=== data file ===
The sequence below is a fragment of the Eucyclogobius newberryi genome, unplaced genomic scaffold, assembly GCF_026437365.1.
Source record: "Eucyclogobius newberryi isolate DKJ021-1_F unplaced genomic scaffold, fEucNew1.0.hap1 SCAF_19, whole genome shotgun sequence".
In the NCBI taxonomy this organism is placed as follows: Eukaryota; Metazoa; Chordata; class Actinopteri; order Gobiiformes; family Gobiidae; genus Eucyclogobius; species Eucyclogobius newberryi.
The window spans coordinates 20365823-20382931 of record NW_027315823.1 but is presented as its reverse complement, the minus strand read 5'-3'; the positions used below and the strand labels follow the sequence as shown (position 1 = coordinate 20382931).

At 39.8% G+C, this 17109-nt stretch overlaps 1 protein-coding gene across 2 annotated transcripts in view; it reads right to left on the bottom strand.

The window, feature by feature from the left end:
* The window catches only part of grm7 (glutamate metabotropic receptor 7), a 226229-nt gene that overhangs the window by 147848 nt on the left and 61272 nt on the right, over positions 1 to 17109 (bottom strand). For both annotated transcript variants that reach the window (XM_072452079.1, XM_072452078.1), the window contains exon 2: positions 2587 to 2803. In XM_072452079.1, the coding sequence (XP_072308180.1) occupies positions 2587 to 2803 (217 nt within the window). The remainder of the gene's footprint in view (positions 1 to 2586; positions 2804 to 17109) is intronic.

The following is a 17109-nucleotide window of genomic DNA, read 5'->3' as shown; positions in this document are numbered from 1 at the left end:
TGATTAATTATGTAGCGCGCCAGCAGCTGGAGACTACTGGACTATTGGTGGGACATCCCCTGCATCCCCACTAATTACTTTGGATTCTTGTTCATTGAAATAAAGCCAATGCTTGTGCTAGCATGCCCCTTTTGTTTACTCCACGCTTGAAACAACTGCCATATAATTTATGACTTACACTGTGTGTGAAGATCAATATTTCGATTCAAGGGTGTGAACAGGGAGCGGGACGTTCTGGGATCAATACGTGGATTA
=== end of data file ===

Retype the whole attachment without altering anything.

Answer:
The sequence below is a fragment of the Eucyclogobius newberryi genome, unplaced genomic scaffold, assembly GCF_026437365.1.
Source record: "Eucyclogobius newberryi isolate DKJ021-1_F unplaced genomic scaffold, fEucNew1.0.hap1 SCAF_19, whole genome shotgun sequence".
In the NCBI taxonomy this organism is placed as follows: Eukaryota; Metazoa; Chordata; class Actinopteri; order Gobiiformes; family Gobiidae; genus Eucyclogobius; species Eucyclogobius newberryi.
The window spans coordinates 20365823-20382931 of record NW_027315823.1 but is presented as its reverse complement, the minus strand read 5'-3'; the positions used below and the strand labels follow the sequence as shown (position 1 = coordinate 20382931).

At 39.8% G+C, this 17109-nt stretch overlaps 1 protein-coding gene across 2 annotated transcripts in view; it reads right to left on the bottom strand.

The window, feature by feature from the left end:
* The window catches only part of grm7 (glutamate metabotropic receptor 7), a 226229-nt gene that overhangs the window by 147848 nt on the left and 61272 nt on the right, over positions 1 to 17109 (bottom strand). For both annotated transcript variants that reach the window (XM_072452079.1, XM_072452078.1), the window contains exon 2: positions 2587 to 2803. In XM_072452079.1, the coding sequence (XP_072308180.1) occupies positions 2587 to 2803 (217 nt within the window). The remainder of the gene's footprint in view (positions 1 to 2586; positions 2804 to 17109) is intronic.

The following is a 17109-nucleotide window of genomic DNA, read 5'->3' as shown; positions in this document are numbered from 1 at the left end:
TGATTAATTATGTAGCGCGCCAGCAGCTGGAGACTACTGGACTATTGGTGGGACATCCCCTGCATCCCCACTAATTACTTTGGATTCTTGTTCATTGAAATAAAGCCAATGCTTGTGCTAGCATGCCCCTTTTGTTTACTCCACGCTTGAAACAACTGCCATATAATTTATGACTTACACTGTGTGTGAAGATCAATATTTCGATTCAAGGGTGTGAACAGGGAGCGGGACGTTCTGGGATCAATACGTGGATTA